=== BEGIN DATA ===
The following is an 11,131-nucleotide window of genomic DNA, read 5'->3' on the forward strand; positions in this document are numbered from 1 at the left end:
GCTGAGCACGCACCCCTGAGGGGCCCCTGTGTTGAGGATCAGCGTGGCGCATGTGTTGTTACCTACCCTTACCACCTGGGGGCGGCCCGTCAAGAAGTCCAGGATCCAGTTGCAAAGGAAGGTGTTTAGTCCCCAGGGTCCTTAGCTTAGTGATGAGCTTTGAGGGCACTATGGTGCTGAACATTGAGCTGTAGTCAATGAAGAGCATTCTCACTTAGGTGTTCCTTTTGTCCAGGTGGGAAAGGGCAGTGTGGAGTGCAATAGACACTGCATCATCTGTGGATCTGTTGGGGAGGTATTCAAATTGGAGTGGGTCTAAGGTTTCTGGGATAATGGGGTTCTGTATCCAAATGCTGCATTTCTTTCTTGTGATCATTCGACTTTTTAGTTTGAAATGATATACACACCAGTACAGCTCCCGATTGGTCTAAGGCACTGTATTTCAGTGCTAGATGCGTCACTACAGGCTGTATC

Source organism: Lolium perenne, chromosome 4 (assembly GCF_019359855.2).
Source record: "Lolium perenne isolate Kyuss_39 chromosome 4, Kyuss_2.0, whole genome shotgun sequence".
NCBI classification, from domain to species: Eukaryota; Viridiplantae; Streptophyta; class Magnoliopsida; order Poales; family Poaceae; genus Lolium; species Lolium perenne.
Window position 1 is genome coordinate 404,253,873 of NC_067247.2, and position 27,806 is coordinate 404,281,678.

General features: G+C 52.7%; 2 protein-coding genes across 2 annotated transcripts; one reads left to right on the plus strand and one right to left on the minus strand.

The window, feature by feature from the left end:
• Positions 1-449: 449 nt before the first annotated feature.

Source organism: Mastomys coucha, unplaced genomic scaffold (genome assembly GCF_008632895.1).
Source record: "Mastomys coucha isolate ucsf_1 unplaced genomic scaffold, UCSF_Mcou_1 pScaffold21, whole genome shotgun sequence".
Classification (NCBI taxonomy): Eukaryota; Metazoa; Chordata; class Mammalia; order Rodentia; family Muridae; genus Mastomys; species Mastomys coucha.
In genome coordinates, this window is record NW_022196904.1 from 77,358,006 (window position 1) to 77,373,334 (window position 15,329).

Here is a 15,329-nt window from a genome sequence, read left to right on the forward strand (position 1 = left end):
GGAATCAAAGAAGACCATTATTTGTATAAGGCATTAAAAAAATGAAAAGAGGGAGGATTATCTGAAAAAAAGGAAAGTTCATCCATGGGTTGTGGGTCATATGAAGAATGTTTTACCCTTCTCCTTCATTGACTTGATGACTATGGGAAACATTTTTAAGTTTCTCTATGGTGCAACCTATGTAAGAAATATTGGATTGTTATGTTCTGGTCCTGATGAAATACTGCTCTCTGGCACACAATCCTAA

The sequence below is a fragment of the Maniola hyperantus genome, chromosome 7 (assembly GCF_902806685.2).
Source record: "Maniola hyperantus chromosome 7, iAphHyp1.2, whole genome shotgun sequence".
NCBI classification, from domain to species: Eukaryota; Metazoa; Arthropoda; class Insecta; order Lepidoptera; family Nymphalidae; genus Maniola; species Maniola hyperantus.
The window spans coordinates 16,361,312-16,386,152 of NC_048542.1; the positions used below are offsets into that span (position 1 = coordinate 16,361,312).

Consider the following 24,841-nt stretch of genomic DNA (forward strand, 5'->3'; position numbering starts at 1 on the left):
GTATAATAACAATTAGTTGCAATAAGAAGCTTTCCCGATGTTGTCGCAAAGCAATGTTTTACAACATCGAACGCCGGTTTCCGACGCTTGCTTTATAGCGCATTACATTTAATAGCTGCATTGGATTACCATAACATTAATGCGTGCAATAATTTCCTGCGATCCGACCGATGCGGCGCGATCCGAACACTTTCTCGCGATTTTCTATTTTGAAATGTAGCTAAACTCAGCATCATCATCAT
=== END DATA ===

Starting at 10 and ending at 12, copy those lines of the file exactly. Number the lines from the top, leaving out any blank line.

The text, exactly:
Source organism: Mastomys coucha, unplaced genomic scaffold (genome assembly GCF_008632895.1).
Source record: "Mastomys coucha isolate ucsf_1 unplaced genomic scaffold, UCSF_Mcou_1 pScaffold21, whole genome shotgun sequence".
Classification (NCBI taxonomy): Eukaryota; Metazoa; Chordata; class Mammalia; order Rodentia; family Muridae; genus Mastomys; species Mastomys coucha.